Harvard Law Professors Ben Sachs and Jacob Gersen have an op-ed in today’s New York Times advocating for greater protections for food workers. Employees who work in the food industry–from farm workers to servers at restaurants–are a key part of protecting public health and safety by preventing transmission of diseases like norovirus and salmonella. But neither state law or the Food Safety Modernization Act recognize this. They argue that “food workers” should be recognized as a distinct category of employee, and food workers should then have special protections to ensure they can do their jobs safely and protect public safety.
In arts news, the Metropolitan Opera is asking solo singers to voluntarily lower their fees, according to the New York Times. Over the summer, the Metropolitan Opera had a long-running labor dispute with its performers, leading to pay cuts for its workers. This new request asks soloists to accept a comparable 7% paycut.
Low-wage contractors for the federal government continue to advocate for better wages, according to the Washington Post. Recently President Obama signed an executive order raising the minimum wage for federal contractors from $7.25 per hour to $10.10 per hour. (The order included other changes as well, which we covered here). But many workers continue to struggle to make ends meet despite the new salary. This week, a group representing contract workers in federal buildings, Good Jobs Nation, released a report asking President Obama to sign another executive order that would require agencies to consider how contractors treat their employees when agencies award contracts.
Monday, President Obama signed an executive order which bars federal contractors from discriminating against LGBT workers. The executive order also expands federal workplace protections on the basis of gender identity. While some have applauded Obama’s bold move to address bias, The Salt Lake Tribune reports that some lawmakers, such as Sen. Orin Hatch, R-Utah, have criticized the President for not carving out an exemption for contractors tied to religion. “In seeking to curtail unjust discrimination on the basis of sexual orientation,” Hatch said to The Salt Lake Tribune, “we must ensure that legal protections do not trample upon basic religious liberties.” Commentators, including The New York Times Editorial Board, argue that an exemption would be inappropriate, and some activist groups, like the Human Rights Campaign, have backed off support of the federal nondiscrimination bill that cleared the Senate and has yet to be debated by the House because they fear it makes it too easy for companies to claim a moral exemption. University of Utah law professor and Chairman of Equality Utah Clifford Rosky gave his comments on the matter. “Religion cannot be used as an excuse to justify discrimination against gay and transgender individuals.”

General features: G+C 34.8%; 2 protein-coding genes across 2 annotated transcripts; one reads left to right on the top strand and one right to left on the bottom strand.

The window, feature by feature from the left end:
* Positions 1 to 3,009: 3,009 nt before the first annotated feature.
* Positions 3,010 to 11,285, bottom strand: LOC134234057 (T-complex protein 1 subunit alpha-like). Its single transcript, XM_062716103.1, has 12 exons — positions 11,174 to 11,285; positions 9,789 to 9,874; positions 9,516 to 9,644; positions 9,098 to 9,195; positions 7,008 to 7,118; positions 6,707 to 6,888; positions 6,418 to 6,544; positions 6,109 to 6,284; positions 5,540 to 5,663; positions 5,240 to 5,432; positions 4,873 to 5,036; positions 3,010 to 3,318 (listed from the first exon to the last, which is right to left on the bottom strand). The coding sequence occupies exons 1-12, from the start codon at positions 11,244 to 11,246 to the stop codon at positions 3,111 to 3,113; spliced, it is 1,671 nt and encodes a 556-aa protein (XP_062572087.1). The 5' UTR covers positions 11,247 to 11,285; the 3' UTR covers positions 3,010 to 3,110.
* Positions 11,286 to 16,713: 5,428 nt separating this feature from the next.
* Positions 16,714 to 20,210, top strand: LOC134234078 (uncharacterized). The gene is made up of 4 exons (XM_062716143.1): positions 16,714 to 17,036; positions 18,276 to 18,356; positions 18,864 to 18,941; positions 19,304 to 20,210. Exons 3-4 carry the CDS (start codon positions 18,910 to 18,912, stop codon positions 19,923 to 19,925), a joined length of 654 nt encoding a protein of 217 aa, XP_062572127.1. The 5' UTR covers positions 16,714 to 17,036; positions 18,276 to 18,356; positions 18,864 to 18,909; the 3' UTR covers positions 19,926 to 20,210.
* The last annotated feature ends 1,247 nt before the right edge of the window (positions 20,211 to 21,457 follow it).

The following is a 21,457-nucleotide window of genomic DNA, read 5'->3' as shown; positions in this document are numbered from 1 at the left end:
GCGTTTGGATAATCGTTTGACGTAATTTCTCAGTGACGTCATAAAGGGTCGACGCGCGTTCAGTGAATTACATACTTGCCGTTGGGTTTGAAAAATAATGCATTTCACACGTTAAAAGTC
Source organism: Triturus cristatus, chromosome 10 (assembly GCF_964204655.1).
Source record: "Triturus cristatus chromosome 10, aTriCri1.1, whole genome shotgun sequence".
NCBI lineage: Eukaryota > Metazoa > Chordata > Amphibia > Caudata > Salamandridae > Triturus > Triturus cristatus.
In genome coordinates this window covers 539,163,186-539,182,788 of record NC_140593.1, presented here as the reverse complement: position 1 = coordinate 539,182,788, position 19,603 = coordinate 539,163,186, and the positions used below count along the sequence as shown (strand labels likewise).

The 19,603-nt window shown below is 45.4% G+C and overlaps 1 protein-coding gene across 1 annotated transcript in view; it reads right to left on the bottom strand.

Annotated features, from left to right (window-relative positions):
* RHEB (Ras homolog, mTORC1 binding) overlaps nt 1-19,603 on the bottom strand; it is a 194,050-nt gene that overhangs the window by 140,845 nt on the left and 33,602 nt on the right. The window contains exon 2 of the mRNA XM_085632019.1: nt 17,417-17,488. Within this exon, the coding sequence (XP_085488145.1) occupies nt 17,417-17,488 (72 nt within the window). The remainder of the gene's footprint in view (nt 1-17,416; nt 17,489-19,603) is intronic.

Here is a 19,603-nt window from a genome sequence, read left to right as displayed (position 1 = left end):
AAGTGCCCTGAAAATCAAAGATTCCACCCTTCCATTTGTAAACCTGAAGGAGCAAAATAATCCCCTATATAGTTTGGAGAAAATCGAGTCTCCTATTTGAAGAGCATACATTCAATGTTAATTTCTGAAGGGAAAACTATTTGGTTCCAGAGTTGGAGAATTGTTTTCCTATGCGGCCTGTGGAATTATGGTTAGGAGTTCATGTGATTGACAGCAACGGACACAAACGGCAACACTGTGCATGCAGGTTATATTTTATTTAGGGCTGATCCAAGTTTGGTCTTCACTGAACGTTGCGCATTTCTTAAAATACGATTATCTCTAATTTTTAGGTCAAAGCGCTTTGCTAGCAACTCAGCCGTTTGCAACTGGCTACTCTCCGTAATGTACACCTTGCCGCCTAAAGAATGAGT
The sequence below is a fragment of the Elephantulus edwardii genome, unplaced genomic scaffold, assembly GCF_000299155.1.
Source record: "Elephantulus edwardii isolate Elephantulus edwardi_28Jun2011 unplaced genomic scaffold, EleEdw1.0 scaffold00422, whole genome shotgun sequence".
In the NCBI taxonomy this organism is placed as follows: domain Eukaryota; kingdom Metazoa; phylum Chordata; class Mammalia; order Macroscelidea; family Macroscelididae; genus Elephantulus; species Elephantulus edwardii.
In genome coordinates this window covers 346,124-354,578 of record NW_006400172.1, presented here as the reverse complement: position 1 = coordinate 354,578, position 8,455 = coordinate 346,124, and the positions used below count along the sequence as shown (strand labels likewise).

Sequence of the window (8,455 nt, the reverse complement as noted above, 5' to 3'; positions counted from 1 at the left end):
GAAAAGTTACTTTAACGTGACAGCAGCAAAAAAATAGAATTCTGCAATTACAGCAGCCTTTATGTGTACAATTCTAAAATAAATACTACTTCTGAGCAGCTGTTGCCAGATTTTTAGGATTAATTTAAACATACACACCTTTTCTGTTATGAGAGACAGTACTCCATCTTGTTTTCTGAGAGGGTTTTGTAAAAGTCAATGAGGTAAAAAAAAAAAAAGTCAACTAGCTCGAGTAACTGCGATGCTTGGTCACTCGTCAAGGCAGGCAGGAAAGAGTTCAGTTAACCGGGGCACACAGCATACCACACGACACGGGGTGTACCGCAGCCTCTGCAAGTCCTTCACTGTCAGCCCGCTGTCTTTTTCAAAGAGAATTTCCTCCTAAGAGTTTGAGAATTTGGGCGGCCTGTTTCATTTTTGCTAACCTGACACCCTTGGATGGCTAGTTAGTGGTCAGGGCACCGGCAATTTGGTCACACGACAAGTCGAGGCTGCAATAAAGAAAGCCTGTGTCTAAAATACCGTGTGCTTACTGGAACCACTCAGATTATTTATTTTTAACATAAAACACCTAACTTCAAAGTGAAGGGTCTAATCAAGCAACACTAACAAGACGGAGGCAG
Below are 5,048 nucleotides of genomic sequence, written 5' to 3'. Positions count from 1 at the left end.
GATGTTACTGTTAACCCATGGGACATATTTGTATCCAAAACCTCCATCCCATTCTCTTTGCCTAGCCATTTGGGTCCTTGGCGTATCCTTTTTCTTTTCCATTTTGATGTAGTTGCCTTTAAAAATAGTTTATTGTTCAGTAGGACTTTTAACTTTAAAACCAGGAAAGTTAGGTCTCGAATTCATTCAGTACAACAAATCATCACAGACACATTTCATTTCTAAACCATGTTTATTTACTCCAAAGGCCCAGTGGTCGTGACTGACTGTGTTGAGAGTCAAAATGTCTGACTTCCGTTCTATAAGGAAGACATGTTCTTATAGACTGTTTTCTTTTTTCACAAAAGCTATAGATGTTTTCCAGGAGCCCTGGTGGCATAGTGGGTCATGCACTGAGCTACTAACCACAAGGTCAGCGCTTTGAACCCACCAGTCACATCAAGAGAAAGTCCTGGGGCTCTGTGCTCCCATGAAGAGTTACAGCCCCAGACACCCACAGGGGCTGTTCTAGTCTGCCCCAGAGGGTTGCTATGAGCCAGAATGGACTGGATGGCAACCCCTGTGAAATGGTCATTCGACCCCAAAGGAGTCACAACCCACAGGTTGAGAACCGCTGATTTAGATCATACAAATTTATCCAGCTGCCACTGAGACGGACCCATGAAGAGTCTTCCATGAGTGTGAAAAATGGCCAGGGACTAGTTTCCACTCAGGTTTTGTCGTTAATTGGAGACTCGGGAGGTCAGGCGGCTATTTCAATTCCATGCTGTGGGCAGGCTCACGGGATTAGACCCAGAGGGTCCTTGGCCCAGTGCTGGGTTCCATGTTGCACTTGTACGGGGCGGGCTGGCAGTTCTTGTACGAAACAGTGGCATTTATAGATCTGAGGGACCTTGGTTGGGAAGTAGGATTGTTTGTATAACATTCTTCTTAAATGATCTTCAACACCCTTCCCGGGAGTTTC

Huffington Post reports that workers at a Subway location inside a Pilot Flying J travel center in Bloomsbury N.J. voted Friday to be represented by the Retail, Wholesale and Department Store Union. The 13 workers are employed by Pilot Flying J, which is the Tennessee-based family business of Tennessee Gov. Bill Haslam. Gov. Haslam’s actions and statements during the union drive at the Chattanooga Volkswagen plant, including threatening to condition financial incentives on VW’s union status, are being considered by the NLRB. We have covered the Chattanooga Volkswagen story extensively. In February, a group of cashiers, gas pump attendants, and maintenance workers at the same Pilot Flying J travel center voted in favor of joining RWDSU, a foothold that undoubtedly helped the Subway workers in the center organize, despite the professionally managed anti-union campaign staged by the company.
Two weeks ago, in his 2014 State of the Union address, President Obama proclaimed a “year of action” in which he would use his executive powers to advance his agenda, in spite of a deadlocked Congress. In particular, the President announced that he intended to issue an executive order raising the minimum wage for federal contractors to $10.10 an hour.
Such an executive order would not be the first use of Obama’s presidential pen to help workers, and should not be the last. This backgrounder discusses the ways in which President Obamaused his executive power to benefit workers during his first five years in office and outlines a few ways in which the President might use the executive power to strengthen workers’ rights in the future.